Self-Driving Laboratories Do Research On Autopilot

Scientific research is a messy business. The road to learning new things and making discoveries is paved with hard labor, tough thinking, and plenty of dead ends. It’s a time-consuming, expensive endeavor, and for every success, there are thousands upon thousands of failures.

It’s a process so inefficient, you would think someone would have automated it already. The concept of the self-driving laboratory aims to do exactly that, and could revolutionize materials research in particular.

Leave It To The Auto-Lab

Materials research is a complex field and a challenging one to work in. Much of the work involves finding improvements on existing materials to make them harder, better, faster, or stronger. There’s also the scope to discover entirely new materials with unique properties and capabilities beyond those already known to us.

In the modern world, it’s not enough to just go outside and dig up a new kind of rock or find a new kind of tree. All the low-hanging fruit are already gone. Materials research now requires a sound understanding of physics and chemistry. It’s all about figuring out how to exploit those principles to make something better than what we’ve seen before.

This is where artificial intelligence and computers come in. Rules we’ve discovered in chemistry and physics can be programmed into an intelligent system. It’s then a straightforward leap to have that system apply those rules in varying ways to optimize desired outcomes. For example, an AI system can be asked to synthesize a given chemical in the most efficient way possible given a certain set of precursor chemicals. It’s then possible for the AI to run through all the possibilities and determine the best course of action.

Where the concept gets most compelling, though, is where an AI system is given the capacity to run its own experiments in the real world. Laboratory automation is advanced to the point where robots can readily run experiments far quicker and more efficiently than human scientists can do by hand. Give the AI the hardware to do experiments and to measure the results of its work, and it can then use the results to guide further experiments towards its given research goals. Congratulations – you’ve built a self-driving laboratory!

In Practice

Far from a mere theory, researchers around the world are already building self-driving laboratory systems. One of the most well-known is the so-called Artificial Chemist, developed by researchers at the University of Buffalo and North Carolina State University. The project’s goal was to develop an automated system to perform chemistry research for the research and development of commercially-desirable materials.

It’s designed to perform chemical research into materials that can be made using liquid solutions. The system is tasked with finding a way to synthesize a material that meets a set of desired parameters, and performs experiments on its own to determine how to achieve that. In testing the system was tasked with synthesizing quantum dots with various desired parameters. Through experimentation, Artificial Chemist was able to figure out ideal techniques on how to make the dots, including the identification of the correct chemical precursors.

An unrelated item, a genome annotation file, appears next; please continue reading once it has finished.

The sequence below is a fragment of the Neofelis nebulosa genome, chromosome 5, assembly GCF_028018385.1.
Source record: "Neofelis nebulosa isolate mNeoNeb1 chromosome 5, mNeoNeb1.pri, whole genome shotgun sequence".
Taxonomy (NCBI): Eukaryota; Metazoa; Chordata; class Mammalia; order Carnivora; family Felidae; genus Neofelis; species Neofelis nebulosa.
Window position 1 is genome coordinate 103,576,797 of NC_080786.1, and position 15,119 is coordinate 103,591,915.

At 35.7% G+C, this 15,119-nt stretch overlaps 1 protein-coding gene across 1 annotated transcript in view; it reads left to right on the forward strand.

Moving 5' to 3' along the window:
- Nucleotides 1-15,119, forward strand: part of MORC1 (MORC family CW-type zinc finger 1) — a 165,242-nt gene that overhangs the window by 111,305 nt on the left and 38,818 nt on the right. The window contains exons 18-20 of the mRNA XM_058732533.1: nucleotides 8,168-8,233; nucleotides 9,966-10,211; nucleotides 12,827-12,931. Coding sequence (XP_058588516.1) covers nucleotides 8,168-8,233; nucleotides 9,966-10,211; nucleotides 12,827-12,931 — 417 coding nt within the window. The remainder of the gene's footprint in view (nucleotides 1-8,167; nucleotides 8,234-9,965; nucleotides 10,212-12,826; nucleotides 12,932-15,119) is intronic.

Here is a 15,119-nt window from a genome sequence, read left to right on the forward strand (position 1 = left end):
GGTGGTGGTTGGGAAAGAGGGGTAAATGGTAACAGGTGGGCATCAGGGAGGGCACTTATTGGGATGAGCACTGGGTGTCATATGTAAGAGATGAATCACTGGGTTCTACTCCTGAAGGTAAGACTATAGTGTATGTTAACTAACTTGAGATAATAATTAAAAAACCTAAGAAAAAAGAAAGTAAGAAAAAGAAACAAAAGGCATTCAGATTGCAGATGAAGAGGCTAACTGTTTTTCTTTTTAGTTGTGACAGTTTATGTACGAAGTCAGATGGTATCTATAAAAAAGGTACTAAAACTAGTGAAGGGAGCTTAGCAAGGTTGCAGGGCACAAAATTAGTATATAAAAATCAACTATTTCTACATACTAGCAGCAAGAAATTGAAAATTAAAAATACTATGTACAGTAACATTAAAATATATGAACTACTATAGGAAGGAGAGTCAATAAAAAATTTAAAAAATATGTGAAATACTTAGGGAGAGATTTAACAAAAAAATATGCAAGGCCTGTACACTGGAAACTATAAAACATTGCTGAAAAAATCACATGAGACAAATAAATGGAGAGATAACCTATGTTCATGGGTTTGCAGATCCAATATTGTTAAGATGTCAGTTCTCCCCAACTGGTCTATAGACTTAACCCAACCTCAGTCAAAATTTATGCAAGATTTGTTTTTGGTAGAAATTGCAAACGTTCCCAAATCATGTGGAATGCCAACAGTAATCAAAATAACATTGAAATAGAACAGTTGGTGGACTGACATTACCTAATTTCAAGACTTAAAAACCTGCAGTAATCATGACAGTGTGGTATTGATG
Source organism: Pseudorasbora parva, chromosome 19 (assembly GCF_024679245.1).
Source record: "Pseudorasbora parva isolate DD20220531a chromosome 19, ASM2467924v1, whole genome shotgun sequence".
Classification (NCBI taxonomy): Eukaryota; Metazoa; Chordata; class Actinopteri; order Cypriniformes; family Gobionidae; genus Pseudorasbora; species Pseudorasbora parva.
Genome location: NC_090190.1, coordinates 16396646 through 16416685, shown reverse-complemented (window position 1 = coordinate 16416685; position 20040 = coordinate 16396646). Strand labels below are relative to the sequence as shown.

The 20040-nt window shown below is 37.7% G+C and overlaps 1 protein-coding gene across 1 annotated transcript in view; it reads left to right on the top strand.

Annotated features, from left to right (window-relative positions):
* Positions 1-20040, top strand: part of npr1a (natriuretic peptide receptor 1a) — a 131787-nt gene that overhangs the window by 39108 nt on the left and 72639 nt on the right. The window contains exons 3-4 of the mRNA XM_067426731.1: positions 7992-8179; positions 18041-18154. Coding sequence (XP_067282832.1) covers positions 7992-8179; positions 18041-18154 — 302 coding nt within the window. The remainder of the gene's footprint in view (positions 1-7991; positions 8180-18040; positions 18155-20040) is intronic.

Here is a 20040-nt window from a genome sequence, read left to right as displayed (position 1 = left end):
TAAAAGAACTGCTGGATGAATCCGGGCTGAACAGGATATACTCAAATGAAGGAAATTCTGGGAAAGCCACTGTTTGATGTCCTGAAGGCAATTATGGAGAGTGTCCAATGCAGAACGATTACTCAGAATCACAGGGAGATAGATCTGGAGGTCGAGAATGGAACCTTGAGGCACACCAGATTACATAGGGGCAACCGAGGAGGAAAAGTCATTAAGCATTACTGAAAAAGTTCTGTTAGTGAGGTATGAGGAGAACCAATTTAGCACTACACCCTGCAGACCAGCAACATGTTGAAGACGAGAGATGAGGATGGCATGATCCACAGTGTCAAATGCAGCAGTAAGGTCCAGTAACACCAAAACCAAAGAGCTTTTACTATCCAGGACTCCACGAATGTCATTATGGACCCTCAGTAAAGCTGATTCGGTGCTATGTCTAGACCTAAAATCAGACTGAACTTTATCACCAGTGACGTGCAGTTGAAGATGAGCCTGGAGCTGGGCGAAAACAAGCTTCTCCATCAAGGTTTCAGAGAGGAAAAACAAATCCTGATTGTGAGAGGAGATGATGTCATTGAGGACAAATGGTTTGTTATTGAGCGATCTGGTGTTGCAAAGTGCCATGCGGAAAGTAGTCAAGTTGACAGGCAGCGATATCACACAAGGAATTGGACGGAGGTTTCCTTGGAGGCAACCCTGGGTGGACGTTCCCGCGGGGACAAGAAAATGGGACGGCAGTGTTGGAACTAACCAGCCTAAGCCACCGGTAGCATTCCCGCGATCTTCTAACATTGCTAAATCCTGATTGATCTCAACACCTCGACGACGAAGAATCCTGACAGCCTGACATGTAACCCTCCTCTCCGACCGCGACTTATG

Far from a simple computer simulation, Artificial Chemist does real chemistry on its own, and measures the results. The system was outfitted with chemical reactors that are entirely autonomous. They’re also designed to remain clean without picking up chemical residues that would throw off the experiments. The system can mix chemicals and run an entire chemical synthesis all on its own.

The system was developed with an eye to both research and manufacturing. It can be tasked to produce quantum dots for a given wavelength of light, and will first spend time doing research experiments to determine the best way to make them. Once that process is complete, usually after 1-10 hours, the system can then begin producing the dots en masse.


Overall, though, the basic principle can be applied to all kinds of research processes. One need only give a suitable AI system the means to experiment and the means to examine the results of its work. It can then take the logical steps to further its work in the direction of its given research goals.

The benefits of such systems are manifold. Where parts of experiments may have been automated by robots before, self-driving laboratories go further. They enable scientists to set a goal and the automated lab works its way to a solution entirely indepdently. This enables research to be carried out with less labor and human effort, with progress made far faster and far cheaper than before. Plus, the ability for quick calculation and experimentation may allow an AI to quickly run tests on combining regular ingredients in unexpected ways, netting surprise unconventional results. Some researchers expect these systems to provide a tenfold benefit to costs and time, where goals that once took ten years and $10 million dollars completed in one year and for just $1 million.

Of course, such systems won’t make human researchers obsolete. Creativity is of huge importance in science and engineering disciplines, and has led to some of our biggest advances. For example, an AI could be tasked to make stronger and more lightweight metal alloys. However, given those human-spawned preconceptions, it would never come up with the brilliance of composite materials like carbon fiber.